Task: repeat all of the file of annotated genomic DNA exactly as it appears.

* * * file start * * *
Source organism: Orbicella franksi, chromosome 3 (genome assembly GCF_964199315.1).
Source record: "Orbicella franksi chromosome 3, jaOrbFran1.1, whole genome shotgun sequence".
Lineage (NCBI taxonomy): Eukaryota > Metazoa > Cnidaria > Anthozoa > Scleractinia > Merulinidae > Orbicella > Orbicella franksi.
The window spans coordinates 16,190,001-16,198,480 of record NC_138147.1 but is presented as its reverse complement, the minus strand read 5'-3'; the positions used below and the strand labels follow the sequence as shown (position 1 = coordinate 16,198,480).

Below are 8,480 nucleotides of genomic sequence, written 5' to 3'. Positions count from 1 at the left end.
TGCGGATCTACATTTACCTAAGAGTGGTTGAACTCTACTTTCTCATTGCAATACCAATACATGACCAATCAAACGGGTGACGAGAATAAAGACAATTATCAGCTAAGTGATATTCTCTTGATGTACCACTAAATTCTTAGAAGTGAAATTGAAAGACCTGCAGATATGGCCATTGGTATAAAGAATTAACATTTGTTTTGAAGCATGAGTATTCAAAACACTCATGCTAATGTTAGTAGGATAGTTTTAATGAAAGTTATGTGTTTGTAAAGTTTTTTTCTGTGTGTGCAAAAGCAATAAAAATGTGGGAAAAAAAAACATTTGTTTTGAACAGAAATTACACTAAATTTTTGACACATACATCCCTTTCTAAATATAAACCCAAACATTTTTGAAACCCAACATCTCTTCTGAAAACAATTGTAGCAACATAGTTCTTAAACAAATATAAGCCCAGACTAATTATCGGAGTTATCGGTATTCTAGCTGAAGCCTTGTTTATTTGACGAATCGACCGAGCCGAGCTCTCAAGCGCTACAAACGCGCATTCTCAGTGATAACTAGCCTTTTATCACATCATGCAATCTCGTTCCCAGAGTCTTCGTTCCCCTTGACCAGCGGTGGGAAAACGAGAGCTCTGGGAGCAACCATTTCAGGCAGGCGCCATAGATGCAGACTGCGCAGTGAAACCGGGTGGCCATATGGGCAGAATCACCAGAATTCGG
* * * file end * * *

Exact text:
Source organism: Orbicella franksi, chromosome 3 (genome assembly GCF_964199315.1).
Source record: "Orbicella franksi chromosome 3, jaOrbFran1.1, whole genome shotgun sequence".
Lineage (NCBI taxonomy): Eukaryota > Metazoa > Cnidaria > Anthozoa > Scleractinia > Merulinidae > Orbicella > Orbicella franksi.
The window spans coordinates 16,190,001-16,198,480 of record NC_138147.1 but is presented as its reverse complement, the minus strand read 5'-3'; the positions used below and the strand labels follow the sequence as shown (position 1 = coordinate 16,198,480).

Below are 8,480 nucleotides of genomic sequence, written 5' to 3'. Positions count from 1 at the left end.
TGCGGATCTACATTTACCTAAGAGTGGTTGAACTCTACTTTCTCATTGCAATACCAATACATGACCAATCAAACGGGTGACGAGAATAAAGACAATTATCAGCTAAGTGATATTCTCTTGATGTACCACTAAATTCTTAGAAGTGAAATTGAAAGACCTGCAGATATGGCCATTGGTATAAAGAATTAACATTTGTTTTGAAGCATGAGTATTCAAAACACTCATGCTAATGTTAGTAGGATAGTTTTAATGAAAGTTATGTGTTTGTAAAGTTTTTTTCTGTGTGTGCAAAAGCAATAAAAATGTGGGAAAAAAAAACATTTGTTTTGAACAGAAATTACACTAAATTTTTGACACATACATCCCTTTCTAAATATAAACCCAAACATTTTTGAAACCCAACATCTCTTCTGAAAACAATTGTAGCAACATAGTTCTTAAACAAATATAAGCCCAGACTAATTATCGGAGTTATCGGTATTCTAGCTGAAGCCTTGTTTATTTGACGAATCGACCGAGCCGAGCTCTCAAGCGCTACAAACGCGCATTCTCAGTGATAACTAGCCTTTTATCACATCATGCAATCTCGTTCCCAGAGTCTTCGTTCCCCTTGACCAGCGGTGGGAAAACGAGAGCTCTGGGAGCAACCATTTCAGGCAGGCGCCATAGATGCAGACTGCGCAGTGAAACCGGGTGGCCATATGGGCAGAATCACCAGAATTCGG